I agree with your commenter above who says that any reference to the Nazis that stems from Graham Badman's faux pas shouldn't be construed as falling under Godwin's law. However, I have seen some references (particularly from the website World Net Daily) that I would regard as the kind of hyperbole that approximates Godwin's law (which actually only applies to debates)

  9. By the way, the Weimar Republic's law was very similar to the law of the state of California.

    "California satisfies its obligation to educate its children by means of the compulsory education law. Education Code section 48200 provides as follows: “Each person between the ages of 6 and 18 years not exempted under the provisions of this chapter . . . is subject to compulsory full-time education. Each person subject to compulsory full-time education . . . shall attend the public full-time day school . . . for the full time designated as the length of the schoolday by the governing board of the school district in which the residency of either the parent or legal guardian is located and each parent, guardian, or other person having control or charge of the pupil shall send the pupil to the public full-time day school . . . for the full time designated as the length of the schoolday by the governing board of the school district in which the residence of either the parent or legal guardian is located.” Exemptions are set forth in the following sections. (Ed. Code, § 48220.) There are two exemptions relevant to this case: the private school exemption and the private tutor exemption. "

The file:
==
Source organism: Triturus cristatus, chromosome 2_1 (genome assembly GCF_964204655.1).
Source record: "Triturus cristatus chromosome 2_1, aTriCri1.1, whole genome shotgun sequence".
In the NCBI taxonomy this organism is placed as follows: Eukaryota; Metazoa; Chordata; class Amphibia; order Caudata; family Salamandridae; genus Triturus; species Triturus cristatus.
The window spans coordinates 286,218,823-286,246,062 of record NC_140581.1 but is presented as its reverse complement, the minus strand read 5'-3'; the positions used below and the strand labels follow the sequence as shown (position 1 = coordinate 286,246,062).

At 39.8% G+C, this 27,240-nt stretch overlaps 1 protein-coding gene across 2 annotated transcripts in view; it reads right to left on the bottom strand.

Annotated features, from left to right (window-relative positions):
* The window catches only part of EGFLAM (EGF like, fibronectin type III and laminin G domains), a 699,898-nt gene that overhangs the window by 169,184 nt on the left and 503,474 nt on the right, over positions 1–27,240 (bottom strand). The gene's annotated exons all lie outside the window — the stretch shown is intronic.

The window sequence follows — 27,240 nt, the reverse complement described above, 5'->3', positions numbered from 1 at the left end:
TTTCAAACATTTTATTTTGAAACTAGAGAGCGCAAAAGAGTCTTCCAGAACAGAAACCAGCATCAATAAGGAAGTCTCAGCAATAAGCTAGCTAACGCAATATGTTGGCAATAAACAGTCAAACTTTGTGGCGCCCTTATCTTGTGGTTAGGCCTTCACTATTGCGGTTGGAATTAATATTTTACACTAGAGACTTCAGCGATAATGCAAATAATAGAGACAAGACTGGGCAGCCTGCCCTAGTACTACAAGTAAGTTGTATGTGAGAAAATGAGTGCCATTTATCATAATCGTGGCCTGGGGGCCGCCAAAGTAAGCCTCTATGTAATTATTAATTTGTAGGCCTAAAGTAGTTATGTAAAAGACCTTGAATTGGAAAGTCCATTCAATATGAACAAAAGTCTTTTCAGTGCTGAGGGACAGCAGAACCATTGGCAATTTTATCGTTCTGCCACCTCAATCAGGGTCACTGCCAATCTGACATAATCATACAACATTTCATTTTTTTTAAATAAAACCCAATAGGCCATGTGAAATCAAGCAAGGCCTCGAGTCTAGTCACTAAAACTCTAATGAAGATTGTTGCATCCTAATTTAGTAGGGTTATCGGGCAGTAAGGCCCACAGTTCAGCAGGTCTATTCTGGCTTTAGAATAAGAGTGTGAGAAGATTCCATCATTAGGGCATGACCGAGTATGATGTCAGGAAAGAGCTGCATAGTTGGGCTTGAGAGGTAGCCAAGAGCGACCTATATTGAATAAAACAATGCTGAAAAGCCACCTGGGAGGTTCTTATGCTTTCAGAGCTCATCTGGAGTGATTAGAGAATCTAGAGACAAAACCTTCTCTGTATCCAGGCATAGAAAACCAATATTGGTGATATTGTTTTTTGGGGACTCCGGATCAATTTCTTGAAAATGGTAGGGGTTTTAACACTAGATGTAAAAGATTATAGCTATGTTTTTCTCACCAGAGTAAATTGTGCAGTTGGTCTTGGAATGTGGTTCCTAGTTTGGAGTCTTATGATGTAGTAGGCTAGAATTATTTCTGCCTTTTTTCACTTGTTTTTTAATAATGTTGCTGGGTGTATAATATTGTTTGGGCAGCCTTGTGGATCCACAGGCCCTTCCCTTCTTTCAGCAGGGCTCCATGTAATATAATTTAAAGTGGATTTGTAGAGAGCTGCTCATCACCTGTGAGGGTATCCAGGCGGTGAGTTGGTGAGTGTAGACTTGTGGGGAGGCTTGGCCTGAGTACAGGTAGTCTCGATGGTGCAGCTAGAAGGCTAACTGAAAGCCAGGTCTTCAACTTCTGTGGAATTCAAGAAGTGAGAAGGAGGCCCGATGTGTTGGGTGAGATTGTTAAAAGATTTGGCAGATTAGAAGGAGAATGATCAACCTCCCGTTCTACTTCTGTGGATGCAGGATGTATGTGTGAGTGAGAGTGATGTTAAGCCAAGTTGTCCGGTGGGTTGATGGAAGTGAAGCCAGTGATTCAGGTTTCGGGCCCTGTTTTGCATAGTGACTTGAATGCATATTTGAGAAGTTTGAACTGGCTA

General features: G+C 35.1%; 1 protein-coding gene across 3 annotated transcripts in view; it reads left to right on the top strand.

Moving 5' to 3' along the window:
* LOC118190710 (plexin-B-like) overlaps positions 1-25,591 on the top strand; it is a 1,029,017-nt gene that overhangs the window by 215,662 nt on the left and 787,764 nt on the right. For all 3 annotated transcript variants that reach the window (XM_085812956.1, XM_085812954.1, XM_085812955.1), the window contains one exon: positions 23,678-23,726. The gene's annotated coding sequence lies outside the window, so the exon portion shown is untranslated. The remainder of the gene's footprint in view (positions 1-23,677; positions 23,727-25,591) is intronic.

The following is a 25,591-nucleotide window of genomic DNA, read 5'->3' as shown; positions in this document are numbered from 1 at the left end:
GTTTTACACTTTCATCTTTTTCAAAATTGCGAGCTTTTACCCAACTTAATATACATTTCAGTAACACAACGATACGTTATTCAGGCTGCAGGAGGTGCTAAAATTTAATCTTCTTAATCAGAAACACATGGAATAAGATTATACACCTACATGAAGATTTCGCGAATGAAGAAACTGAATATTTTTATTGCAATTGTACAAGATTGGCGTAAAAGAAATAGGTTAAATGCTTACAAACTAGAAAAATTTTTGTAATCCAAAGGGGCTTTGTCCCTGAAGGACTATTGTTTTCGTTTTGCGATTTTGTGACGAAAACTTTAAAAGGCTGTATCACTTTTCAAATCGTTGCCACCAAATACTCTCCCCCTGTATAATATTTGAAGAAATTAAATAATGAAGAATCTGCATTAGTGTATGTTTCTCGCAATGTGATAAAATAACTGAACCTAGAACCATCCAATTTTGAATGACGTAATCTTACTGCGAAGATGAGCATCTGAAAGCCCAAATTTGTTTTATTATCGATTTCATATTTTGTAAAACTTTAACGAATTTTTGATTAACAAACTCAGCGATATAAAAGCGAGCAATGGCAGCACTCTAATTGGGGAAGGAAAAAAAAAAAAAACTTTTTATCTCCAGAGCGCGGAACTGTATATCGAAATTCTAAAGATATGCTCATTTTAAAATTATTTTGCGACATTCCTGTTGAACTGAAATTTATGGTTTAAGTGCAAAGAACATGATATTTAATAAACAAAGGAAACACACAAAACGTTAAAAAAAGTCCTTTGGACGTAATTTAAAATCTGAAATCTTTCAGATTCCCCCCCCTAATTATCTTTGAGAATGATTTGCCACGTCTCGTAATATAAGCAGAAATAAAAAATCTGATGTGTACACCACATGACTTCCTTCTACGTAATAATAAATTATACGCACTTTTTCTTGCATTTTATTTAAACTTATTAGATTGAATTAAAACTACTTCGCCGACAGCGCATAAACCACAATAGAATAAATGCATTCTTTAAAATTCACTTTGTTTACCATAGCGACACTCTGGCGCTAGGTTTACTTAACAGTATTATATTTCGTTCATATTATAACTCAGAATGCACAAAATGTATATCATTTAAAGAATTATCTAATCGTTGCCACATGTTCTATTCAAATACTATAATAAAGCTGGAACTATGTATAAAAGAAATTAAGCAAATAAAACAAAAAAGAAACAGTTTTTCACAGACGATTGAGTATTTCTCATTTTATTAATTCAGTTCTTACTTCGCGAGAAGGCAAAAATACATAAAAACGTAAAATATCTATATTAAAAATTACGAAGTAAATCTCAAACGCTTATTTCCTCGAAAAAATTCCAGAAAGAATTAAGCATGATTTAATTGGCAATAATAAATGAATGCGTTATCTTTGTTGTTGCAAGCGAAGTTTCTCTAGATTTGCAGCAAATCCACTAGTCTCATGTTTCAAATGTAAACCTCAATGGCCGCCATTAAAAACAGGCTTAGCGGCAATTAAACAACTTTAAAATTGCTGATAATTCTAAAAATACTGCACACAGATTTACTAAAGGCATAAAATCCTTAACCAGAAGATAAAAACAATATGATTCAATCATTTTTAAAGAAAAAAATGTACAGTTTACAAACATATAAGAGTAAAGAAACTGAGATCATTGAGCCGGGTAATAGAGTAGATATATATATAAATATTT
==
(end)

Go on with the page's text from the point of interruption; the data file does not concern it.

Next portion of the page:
(taken from

    I'm busy writing my dissertation on this issue and I'm comparing the California situation with the German one. The laws have interesting parallels and the difference only seems to lie in the way they are interpreted.

    It's an interesting thought that if it hadn't been for the intervention of a certain Mr Schickelgrüber, home education mmight have been possible and widespread today in Germany in the same way as it is in California, even though the law there still explicitly bans it.

  10. By the way, the above comment was me - I accidentally left the comment on anonymous.